Oklahoma County Jail death rate is high
There were 73 deaths at the Oklahoma County Jail from 2000 to 2019, according to data gathered by Oklahoma Watch and Reuters. During that same time period, the Tulsa County Jail saw 34 inmate deaths, while Cleveland County recorded seven deaths.
The frequency of deaths at the jail has been particularly high in the past couple of years. The Oklahoma County Jail saw four deaths in 2020, according to The Frontier, and six in 2019. In the 19 months since January 2021, records indicate 26 inmates have died — more than one-third of the total from the 10 previous years.
Even before the jail trust took over the jail, in July 2020, Oklahoma County was well ahead of the national average for jail deaths. Between 2016 and 2019, the jail’s mortality rate was 4.77 deaths per 1,000 inmates. The national average was 1.46 over that period, according to data compiled by Oklahoma Watch.
That fatality rate is likely significantly higher now, given the spate of recent deaths.
District 2 County Commissioner Brian Maughan said that while it’s important to take each death seriously, there are a variety of factors that contribute to fatalities.
“There are always ebbs and flows,” Maughan said. “Some years it is higher than others. We always take it seriously when people die in our jail. I don’t know anyone involved that takes that lightly. But there are some circumstances behind some of the people that come into the jail who are absolutely determined to harm themselves, and if someone is that determined, it is very hard to prevent that.”
Echoing Williams, Maughan said many of the current deaths are related to drug overdoses, particularly from fentanyl. Asked whether jail staff could do more to prevent drug-related deaths, Maughan said the problem is not unique to Oklahoma County.
“We’re dealing with a fentanyl epidemic that has exploded nationally, and we have seen the impact here,” he said. “It’s fatal if even small amounts are consumed. I don’t think it’s a case of dirty or bad detention officers — it’s a huge problem nationally.”
Prater: ‘I believe it’s a culture issue and not just the facility’
Oklahoma County District Attorney David Prater is one county official who has little faith in Greg Williams or the jail trust. In 2021, Prater received permission to impanel a grand jury to investigate, among other things, “lethal uncorrected mismanagement” of the Oklahoma County Jail under the supervision of the jail trust. Prater later recused himself from that investigation.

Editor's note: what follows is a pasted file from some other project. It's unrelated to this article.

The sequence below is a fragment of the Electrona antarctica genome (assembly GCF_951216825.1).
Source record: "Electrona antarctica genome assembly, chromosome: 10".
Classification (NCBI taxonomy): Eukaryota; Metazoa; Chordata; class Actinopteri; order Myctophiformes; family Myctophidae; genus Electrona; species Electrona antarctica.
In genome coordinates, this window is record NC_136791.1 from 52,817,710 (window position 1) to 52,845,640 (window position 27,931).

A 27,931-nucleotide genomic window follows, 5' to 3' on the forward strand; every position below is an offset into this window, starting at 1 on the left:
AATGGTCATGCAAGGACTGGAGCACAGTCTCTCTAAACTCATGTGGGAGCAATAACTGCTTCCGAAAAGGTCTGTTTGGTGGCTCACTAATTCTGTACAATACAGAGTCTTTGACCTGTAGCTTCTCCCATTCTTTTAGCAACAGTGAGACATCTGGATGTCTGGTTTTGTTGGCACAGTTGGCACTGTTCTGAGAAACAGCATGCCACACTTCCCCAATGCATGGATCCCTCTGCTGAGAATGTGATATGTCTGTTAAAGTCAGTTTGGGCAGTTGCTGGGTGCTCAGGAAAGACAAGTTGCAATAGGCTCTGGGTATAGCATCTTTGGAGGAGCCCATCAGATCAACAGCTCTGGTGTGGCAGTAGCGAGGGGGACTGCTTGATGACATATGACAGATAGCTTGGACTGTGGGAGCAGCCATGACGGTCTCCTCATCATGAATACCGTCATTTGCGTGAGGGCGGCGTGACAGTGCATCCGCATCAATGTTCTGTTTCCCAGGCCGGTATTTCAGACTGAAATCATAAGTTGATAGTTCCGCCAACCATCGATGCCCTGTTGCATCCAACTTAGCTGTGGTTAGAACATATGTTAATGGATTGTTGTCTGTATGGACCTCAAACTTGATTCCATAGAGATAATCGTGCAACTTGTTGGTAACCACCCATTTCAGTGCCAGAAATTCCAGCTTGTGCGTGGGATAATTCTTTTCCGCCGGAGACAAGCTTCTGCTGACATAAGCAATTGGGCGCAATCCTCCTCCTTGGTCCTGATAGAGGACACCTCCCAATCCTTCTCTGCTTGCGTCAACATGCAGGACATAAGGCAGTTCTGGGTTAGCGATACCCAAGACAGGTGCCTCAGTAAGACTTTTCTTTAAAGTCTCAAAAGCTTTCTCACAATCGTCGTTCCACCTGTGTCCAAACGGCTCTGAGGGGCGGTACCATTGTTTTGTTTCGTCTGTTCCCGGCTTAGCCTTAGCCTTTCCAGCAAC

“There are members of the trust who are county officers who are advised and represented by our office at times,” Prater told The Oklahoman’s Nolan Clay. “They raised concerns regarding conflicts of interest. And to avoid any appearance of impropriety, I voluntarily disqualified our office.”
The grand jury investigation is currently being handled by District 27 District Attorney Jack Thorp. The outcome of Thorp’s multi-county grand jury investigation remains unknown, but criminal indictments for those involved in the jail’s operation and management could be possible.
Though not involved in the investigation, Prater continues to be shocked by the number of deaths at the jail.
“To say I’m concerned or to say it’s concerning — that just sounds like I’m minimizing it,” Prater said. “That’s not even a strong enough description of how I feel. I’m sick and tired of the jail trust not ensuring people are well cared for at the jail. I’m sick and tired of it is the best way I can put it.”
Prater said he’s hopeful that Thorp’s investigation will lead to fewer deaths and dangerous situations at the jail, and he added that he doesn’t think the planned new jail will necessarily solve the entire problem.
“I believe it’s a culture issue and not just the facility,” Prater said. “They are chronically understaffed, and I believe the trust has been dishonest about their staffing levels. I think that’s led to the increased number of inmates who are dying.”
Prater said the number of deaths at the jail since the trust took over in 2020 is unprecedented in his eyes.